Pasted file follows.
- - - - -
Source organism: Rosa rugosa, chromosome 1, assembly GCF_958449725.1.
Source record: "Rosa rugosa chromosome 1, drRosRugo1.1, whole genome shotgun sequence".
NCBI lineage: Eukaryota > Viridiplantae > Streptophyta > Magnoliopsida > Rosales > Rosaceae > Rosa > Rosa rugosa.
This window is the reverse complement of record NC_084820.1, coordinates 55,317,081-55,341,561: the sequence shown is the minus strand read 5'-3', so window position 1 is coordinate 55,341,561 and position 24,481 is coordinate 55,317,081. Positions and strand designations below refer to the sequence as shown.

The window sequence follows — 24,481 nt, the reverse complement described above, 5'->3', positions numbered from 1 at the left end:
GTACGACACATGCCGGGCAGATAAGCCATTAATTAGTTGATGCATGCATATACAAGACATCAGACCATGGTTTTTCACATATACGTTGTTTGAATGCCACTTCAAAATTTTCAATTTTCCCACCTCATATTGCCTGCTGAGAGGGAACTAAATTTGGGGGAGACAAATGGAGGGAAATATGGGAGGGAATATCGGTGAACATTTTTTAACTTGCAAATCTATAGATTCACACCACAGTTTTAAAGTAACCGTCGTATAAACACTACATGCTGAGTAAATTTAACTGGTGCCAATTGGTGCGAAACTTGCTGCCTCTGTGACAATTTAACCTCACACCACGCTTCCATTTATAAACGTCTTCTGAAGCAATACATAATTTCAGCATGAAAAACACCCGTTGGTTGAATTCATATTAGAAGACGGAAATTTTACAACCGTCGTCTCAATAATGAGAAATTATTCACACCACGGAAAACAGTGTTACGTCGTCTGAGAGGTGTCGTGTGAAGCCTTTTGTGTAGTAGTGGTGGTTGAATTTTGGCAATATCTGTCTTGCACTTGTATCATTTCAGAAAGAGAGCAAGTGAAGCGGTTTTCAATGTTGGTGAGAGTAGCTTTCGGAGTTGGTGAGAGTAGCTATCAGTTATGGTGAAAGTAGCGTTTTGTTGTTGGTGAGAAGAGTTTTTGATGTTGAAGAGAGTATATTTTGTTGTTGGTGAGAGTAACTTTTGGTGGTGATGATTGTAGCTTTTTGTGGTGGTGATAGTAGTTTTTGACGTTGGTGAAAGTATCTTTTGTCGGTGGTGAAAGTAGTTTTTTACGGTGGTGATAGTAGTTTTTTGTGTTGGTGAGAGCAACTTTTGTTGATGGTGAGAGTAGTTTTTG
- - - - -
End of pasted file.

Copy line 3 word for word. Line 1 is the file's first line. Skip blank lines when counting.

NCBI lineage: Eukaryota > Viridiplantae > Streptophyta > Magnoliopsida > Rosales > Rosaceae > Rosa > Rosa rugosa.